Most of the applications we develop have to communicate each other by exchanging messages. There are a lot of frameworks that implement such behavior. They are mature and highly tested, we can mention ActiveMQ, RabittMQ, nanomsg, ZeroMQ, raw BSD sockets… the list goes on and on. At the same time we hate “reinventing the wheel”, so a good decision is to evaluate a set -or all of them-, choose one and use it.
I’m not going to write about framework comparisons. I’m going to write about the choice I made: ZeroMQ. In the first part of this blog post series, I’m going to write about the objects and operation the user can use. In the second part, I’m going to write about the usage of those objects and operations. Finally, in the third part, I’m going to write about Patterns and some issues I experienced with the framework.
The KISS principle is a good approach. KISS stands for “Keep It Simple, Stupid” (read more about this principle in the blog post: KISS Principle from Laura Alonso). Having this principle in mind, the winner was ZeroMQ (ZMQ from now on). It is a simple and mature framework in active and continuous development that allows a very flexible implementation with just a few objects, without the need of deploying extra software such as brokers, like ActiveMQ requires.
ZMQ has just a few set of objects that you can use in your application. The most important and the ones you are going to use are described here. Every description is followed by a code snippet as an example. The snippets are written in C++, but you know that there are a lot of language bindings that goes from C++, C# and Java to Python, Perl and bash (yes, bash).
This is the playground for all the ZMQ objects. All objects must be created from a Context. Although you can create several Contexts in your application, it is recommended that you create only one in order to avoid mistakes (again, the KISS principle). All the objects inside one application can only interact between them if they belong to the same Context.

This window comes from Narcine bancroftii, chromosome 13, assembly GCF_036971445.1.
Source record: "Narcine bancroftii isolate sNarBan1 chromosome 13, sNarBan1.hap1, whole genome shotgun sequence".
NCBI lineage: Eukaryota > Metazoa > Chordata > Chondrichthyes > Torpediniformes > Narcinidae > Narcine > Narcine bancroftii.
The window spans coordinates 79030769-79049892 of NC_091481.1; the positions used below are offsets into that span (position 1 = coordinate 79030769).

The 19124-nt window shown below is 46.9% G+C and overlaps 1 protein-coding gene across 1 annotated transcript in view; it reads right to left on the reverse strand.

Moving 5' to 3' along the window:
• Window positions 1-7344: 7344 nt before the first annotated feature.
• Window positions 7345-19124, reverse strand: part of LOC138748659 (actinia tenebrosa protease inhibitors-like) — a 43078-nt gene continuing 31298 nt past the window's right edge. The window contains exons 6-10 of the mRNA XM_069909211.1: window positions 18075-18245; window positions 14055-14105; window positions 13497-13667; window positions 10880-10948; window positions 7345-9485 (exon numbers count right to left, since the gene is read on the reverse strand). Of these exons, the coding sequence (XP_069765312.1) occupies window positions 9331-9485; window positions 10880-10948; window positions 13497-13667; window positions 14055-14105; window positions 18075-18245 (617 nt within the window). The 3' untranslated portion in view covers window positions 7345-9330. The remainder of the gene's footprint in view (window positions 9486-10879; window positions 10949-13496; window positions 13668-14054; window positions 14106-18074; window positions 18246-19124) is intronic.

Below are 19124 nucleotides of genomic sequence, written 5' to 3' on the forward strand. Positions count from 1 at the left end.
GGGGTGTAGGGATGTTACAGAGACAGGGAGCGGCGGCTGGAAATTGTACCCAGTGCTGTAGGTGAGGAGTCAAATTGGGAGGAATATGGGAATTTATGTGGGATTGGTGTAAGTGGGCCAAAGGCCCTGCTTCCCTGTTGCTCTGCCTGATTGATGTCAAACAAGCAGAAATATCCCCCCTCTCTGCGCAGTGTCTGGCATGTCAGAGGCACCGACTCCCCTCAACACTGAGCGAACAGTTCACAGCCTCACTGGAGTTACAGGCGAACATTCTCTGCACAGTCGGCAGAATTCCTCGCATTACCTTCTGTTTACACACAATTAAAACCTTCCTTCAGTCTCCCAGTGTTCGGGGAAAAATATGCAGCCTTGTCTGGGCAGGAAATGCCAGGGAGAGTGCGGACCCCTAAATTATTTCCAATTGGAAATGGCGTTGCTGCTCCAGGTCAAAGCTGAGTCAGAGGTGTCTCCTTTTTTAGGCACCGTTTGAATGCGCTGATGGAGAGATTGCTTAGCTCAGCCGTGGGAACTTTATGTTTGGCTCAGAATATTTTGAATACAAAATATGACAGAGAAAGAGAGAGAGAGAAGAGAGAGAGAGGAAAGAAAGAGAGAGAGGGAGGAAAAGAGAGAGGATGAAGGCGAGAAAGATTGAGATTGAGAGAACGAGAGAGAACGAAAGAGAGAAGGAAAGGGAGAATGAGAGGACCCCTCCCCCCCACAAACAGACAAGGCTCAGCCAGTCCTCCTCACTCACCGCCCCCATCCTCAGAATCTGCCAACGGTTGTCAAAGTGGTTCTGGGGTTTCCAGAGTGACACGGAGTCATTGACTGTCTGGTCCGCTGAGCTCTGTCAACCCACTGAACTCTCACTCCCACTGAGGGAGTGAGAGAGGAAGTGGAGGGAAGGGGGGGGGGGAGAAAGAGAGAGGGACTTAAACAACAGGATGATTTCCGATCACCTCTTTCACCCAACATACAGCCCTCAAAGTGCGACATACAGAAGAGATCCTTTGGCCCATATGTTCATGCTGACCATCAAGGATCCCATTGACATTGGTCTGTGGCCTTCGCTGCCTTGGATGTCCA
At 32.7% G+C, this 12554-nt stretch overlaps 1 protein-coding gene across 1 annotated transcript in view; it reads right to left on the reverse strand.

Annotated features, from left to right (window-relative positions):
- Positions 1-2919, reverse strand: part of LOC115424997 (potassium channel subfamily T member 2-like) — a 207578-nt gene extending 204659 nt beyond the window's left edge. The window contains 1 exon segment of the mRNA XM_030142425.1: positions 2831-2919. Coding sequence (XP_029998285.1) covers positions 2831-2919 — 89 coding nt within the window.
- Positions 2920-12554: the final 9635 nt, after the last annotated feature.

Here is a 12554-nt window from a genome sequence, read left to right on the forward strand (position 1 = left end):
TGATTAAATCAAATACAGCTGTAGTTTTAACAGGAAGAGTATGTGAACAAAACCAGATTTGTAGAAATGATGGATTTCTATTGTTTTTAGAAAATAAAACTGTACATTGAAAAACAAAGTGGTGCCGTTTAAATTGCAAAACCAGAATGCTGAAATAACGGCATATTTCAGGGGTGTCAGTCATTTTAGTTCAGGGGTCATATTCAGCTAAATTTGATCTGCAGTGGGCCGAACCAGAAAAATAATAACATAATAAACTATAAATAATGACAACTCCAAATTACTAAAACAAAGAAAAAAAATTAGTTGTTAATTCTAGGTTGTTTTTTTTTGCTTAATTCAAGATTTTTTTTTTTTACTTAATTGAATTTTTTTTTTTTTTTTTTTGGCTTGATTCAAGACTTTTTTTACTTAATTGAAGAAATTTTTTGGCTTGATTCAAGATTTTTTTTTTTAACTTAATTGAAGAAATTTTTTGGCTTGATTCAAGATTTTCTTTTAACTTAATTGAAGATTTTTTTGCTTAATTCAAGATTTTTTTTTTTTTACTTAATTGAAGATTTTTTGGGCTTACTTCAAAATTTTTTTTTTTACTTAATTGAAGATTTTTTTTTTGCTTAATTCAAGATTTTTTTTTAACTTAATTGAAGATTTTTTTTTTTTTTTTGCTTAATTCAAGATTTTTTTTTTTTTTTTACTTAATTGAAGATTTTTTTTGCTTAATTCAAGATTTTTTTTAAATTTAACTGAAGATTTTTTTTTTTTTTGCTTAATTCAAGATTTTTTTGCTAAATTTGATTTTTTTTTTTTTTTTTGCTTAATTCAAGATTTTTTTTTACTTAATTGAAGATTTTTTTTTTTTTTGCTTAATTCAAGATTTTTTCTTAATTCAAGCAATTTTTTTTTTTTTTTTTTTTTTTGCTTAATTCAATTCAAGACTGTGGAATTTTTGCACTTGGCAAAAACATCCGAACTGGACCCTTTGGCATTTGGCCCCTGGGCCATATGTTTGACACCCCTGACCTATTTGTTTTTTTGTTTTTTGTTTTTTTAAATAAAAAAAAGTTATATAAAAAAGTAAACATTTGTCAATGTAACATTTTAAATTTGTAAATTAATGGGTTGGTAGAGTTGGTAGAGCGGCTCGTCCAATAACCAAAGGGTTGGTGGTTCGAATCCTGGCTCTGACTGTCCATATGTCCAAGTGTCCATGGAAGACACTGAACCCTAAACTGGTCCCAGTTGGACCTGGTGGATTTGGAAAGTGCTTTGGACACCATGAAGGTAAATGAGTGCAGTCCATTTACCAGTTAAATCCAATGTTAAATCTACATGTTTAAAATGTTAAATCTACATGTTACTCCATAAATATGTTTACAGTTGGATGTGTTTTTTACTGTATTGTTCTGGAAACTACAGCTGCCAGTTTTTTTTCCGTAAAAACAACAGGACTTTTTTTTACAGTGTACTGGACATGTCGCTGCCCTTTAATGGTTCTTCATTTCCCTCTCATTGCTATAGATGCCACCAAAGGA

// Create the context.zmq::context_t context;
Every messaging activity is done through a Socket object. The name is tricky, they have nothing in common with the well-known BSD sockets. The Sockets can be created from one of the following types:
- REQ: Request Socket. This socket allows a client to send requests and receive replies to those requests in a strict synchronous way (more about this on the Request/Reply pattern description).
- REP: Reply Socket. This socket is used by services to receive requests and it send replies to those requests in a strict synchronous way (more about this on the Request/Reply pattern description).
- DEALER: This is the fully asynchronous version of the REQ Socket.
- ROUTER: This is the fully asynchronous version of the REP Socket.
- PUB: Publisher Socket. This socket is used by services that publish messages to a set of clients in a fan out fashion (more about this on the Publish/Subscribe pattern description).
- SUB: Subscriber Socket. This socket is used by subscriber clients to receive data from the publisher services (more about this on the Request/Reply pattern description).
- PUSH: This is used to distribute work among a set of working servers (more about this on the Pipeline pattern description).
- PULL: This is used in a working server to receive work to do (more about this on the Pipeline pattern description).
- PAIR: This socket is used to establish a connection with a single peer (more about this on the Exclusive pair pattern).
- STREAM: This socket is used to receive TCP data from a non-ZMQ peer (more about this on the Native pattern).
// Create a REP socket.
zmq::socket_t socket_rep( context, ZMQ_REP );
// Create a REQ socket.
zmq::socket_t socket_req( context, ZMQ_REQ );
ZMQ is a transport framework, it does not care about what you are sending. You can send raw data and it is fine. However, ZMQ gives you the concept of message to ease the data transport. The Frame object addresses this concept by letting you send and receive frames that can hold a single message or different parts of a single message.
std::string message_data = "message data";
// Create and fill the frame.zmq::message_t frame;
frame.rebuild( message_data.size() );
memcpy( frame.data(), message_data.data(), message_data.size() );
All the sockets have the same set of operation you can perform on them. There are five basic operations:
- BIND: This operation is implemented by the method bind() and asks the socket to receive connections from other peers.
- CONNECT: This operation is implemented by the method connect() and asks the socket to initiate a connection to other peers.
- SEND: This operation is implemented by the method send() and sends frames to other peers.
- RECEIVE: This operation is implemented by the method recv() and receives frames from other peers.
- CLOSE: This operation is implemented by the method close() and asks the socket to terminate all the ongoing connections.
Wait for the second part, I hope you can read it too.